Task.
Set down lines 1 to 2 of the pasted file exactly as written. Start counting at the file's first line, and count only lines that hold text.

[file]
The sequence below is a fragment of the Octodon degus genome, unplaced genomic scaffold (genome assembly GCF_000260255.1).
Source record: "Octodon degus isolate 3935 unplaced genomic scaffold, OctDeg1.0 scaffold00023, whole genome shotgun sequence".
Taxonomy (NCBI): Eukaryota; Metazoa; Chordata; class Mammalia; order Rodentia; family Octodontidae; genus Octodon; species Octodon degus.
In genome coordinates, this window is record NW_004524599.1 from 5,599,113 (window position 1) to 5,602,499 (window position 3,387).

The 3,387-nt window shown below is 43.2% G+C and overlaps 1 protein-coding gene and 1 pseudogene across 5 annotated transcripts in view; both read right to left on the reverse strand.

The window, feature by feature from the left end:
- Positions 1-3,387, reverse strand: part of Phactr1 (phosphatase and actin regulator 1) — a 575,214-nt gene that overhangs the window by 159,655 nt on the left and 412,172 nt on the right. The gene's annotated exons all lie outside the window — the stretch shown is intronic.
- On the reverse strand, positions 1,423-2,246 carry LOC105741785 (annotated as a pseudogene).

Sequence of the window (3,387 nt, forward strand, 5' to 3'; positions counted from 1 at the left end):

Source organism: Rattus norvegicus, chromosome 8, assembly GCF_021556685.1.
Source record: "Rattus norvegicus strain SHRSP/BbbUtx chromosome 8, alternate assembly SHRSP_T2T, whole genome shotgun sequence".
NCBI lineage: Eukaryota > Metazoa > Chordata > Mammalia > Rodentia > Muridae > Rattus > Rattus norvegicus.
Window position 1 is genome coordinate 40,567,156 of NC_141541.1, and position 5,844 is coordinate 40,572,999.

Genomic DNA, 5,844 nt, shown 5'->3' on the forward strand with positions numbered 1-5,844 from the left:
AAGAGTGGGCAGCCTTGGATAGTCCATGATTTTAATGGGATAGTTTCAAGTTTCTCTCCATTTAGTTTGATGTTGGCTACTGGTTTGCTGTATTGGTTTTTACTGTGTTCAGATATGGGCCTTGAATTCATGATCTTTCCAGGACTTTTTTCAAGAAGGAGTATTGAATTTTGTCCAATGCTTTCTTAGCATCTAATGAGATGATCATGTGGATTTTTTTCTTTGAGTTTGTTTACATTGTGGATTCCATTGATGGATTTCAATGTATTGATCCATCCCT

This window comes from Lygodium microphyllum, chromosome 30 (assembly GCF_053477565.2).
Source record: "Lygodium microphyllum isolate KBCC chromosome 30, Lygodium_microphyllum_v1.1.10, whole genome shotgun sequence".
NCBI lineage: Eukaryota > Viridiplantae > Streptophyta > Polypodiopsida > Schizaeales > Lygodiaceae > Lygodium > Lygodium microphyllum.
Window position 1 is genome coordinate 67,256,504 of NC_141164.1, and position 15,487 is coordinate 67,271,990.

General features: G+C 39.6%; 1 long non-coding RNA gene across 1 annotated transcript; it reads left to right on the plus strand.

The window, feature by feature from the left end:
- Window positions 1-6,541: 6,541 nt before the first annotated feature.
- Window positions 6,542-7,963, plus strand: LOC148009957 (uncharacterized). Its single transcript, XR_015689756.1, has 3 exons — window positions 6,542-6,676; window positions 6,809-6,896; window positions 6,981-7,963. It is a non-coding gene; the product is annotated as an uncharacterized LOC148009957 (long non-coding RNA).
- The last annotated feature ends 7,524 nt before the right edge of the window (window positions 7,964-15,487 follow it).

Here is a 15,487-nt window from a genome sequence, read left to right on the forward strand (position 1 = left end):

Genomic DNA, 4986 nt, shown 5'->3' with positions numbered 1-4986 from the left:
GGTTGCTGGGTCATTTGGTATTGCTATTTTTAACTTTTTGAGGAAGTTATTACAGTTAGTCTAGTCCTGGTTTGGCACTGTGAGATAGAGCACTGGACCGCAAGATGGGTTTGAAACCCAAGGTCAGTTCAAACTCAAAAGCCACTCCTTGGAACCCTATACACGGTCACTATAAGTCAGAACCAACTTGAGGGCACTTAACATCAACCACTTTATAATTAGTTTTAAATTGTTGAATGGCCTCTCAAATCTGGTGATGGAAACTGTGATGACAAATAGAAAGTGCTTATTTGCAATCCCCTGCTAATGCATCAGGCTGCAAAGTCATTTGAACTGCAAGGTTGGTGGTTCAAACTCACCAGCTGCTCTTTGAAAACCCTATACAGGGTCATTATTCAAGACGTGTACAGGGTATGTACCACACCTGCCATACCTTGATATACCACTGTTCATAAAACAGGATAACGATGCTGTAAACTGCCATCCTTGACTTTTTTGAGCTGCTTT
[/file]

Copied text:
The sequence below is a fragment of the Octodon degus genome, unplaced genomic scaffold (genome assembly GCF_000260255.1).
Source record: "Octodon degus isolate 3935 unplaced genomic scaffold, OctDeg1.0 scaffold00023, whole genome shotgun sequence".